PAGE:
Unsupervised learning also means that the data is readily available, but the data is not good (if even) structured well. Because of this, values and the outcomes cannot be connected to each other. The algorithm doesn’t know what the data means, and must therefore find connections and structure itself. An example is the learning of a language when there are no translations known. When only one fragment of a single language is listened to, no one will understand it. But when lots of fragments of a single language are listened to, patterns can be found and the language will become more understood over time. 

Reinforcement learning is learning based on the choices that have been made. A choice the algorithm makes has an impact on its environment, from which it learns again. An example is a self-driving car. Because they have driven many,many hours (with or without a driver), it can determine good or bad choices.

These are the three main categories of learning. There are also methods which are a variant on or even a combination of the above mentioned learning methods. An example is semi-supervised learning, where there is access to both structured and unstructured data. This method is mostly used because the labeled data is very hard to get access to[3],[6].

Machine learning in practise

The article started with the fact that office tasks are becoming more and more automated. We speak specifically about tasks, because Machine Learning could take over parts of a job, not entire jobs by any means. An example of this would be a financial specialist. With Machine Learning, transactions may be made automatically. The specialist doesn’t have to check (as much) transactions anymore. The specialist will have to change his perspective to look into statistical insights. The odds are high that the task of manually inserting invoices is something of the past[2].

The healthcare sector also uses Machine Learning more and more. At the oncological department of a hospital in New York cancer patients and possible treatments from previous years are being looked at. With this information, an algorithm learns to prescribe the correct treatments. Machine Learning helps the doctor in this example.

Google is also an organization which is continually developing Machine Learning. Recently, they succeeded in creating an algorithm which is capable of recognizing objects in a video. Previously, tags and scènes of a video had to be inserted manually. Google has made steps to automate this[8].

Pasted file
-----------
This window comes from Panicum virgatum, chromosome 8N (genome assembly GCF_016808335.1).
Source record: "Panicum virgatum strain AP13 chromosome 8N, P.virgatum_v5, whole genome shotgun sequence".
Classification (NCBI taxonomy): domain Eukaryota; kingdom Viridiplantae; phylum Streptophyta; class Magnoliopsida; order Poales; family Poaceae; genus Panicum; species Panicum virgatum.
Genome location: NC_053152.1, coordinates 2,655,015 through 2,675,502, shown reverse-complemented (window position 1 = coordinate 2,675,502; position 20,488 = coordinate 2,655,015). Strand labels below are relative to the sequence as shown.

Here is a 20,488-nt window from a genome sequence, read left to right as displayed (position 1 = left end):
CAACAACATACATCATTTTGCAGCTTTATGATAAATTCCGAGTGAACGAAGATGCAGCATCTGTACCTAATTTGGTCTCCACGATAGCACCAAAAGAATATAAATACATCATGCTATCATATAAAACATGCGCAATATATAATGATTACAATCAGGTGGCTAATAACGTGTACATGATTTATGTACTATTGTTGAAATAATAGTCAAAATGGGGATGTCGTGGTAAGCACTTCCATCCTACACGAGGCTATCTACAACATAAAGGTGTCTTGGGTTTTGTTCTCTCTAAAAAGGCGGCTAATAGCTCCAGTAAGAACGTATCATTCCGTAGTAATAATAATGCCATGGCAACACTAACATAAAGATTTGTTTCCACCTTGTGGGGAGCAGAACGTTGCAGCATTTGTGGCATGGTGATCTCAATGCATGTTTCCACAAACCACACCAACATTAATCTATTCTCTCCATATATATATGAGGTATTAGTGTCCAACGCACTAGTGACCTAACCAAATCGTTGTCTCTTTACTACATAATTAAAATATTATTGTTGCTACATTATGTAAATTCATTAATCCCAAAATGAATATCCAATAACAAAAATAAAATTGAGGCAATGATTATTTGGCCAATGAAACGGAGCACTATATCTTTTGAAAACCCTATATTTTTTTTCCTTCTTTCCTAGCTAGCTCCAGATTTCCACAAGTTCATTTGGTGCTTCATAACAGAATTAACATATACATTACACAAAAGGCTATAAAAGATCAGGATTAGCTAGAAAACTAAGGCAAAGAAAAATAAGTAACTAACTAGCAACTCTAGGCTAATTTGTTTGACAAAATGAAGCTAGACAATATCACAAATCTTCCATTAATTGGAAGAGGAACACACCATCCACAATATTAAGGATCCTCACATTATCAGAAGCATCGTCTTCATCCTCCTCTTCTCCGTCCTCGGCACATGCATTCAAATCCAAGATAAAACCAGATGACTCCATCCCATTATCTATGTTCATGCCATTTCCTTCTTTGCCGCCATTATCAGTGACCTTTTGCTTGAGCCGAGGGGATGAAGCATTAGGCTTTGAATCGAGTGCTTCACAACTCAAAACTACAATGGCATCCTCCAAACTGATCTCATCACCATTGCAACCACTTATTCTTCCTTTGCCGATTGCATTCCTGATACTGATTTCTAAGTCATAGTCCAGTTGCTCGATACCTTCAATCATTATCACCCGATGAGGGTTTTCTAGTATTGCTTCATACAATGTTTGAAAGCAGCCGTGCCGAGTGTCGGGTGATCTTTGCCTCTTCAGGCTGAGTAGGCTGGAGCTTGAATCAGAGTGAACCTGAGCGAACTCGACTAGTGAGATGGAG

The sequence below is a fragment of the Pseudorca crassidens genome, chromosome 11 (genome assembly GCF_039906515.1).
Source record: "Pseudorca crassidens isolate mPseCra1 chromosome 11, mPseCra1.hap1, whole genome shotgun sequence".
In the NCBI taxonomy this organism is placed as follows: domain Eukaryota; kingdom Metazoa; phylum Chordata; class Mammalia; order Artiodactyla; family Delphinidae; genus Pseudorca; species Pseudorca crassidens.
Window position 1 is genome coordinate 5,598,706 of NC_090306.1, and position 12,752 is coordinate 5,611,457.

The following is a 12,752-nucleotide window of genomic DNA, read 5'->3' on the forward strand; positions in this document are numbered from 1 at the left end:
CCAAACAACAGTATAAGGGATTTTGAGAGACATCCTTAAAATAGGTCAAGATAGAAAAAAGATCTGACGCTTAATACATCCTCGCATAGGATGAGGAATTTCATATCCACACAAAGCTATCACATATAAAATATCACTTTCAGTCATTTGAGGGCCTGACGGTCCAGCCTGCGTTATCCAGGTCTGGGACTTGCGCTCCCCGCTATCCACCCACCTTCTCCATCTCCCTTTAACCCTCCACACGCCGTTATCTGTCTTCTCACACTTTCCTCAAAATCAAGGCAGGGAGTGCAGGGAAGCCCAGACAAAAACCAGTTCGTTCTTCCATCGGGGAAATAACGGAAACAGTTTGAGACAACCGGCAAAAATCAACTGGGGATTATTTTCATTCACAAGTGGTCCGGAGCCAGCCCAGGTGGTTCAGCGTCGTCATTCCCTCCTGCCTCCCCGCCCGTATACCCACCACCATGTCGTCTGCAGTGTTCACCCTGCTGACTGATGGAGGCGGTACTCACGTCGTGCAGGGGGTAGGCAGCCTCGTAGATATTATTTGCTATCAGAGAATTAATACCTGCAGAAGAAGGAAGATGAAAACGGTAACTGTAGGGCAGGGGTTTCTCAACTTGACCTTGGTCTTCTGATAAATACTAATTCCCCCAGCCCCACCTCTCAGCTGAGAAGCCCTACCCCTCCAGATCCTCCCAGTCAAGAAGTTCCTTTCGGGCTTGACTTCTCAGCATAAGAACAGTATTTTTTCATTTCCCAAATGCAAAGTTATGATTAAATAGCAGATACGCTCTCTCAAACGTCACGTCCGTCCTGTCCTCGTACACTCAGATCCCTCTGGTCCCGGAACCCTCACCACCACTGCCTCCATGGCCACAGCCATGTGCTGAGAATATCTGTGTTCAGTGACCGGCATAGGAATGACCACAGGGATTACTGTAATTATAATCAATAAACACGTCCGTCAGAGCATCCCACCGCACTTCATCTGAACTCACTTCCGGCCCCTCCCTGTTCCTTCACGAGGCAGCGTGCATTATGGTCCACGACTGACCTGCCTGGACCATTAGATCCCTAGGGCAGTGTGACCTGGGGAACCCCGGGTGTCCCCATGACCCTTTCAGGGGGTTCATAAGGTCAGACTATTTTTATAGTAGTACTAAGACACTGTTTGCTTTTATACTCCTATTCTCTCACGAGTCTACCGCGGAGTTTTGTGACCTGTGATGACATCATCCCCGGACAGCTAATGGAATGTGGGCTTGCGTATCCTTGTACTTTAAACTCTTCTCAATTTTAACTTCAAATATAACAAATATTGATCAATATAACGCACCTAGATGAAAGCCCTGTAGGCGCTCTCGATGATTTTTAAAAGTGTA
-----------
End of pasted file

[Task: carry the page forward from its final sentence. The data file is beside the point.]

Machine learning at home

Some people may think that they do not (yet) use Machine Learning in their daily life. But these people must reconsider this though; Machine Learning is being used in daily life already in plenty of examples. The mailbox is able to automatically filter spam by using Machine Learning. Recommendations in webshops are another example of self-learning algorithms. Finally, Siri is another example of Machine Learning[6].


[1] Gier, R. d. (2016, December 7). Robotisering bedreigt banen van hoogopgeleide financieel specialisten. Opgeroepen op Maart 2, 2017, van Management caree:

[2] Mitchell, T. (1997). Machine Learning. McGraw-Hill.

[3] Sims, G. (2015, Juli 7). What is machine learning? |Video|. Opgehaald van

[4] Sullivan, D. (2015, November 4). How machine learning works, as explained by Google. Opgeroepen op Maart 2, 2016, van martechtoda:

[5] Ng, A. (sd). Supervised learning. Opgeroepen op Maart 2, 2017, van coursera:

[6] Mehryar, M., Rostamizadeh, A., & Talwalkar, A. (2012). Foundations of Machine Learning. MIT press.

[7] Faggella, D. (2016, Augustus 29). Machine Learning Healthcare Applications – 2016 and Beyond. Opgeroepen op Maart 3, 2017, van teachemergence:

[8] (2017, maart 8). Zelflerende software Google kan objecten in video’s herkennen. , Opgehaald van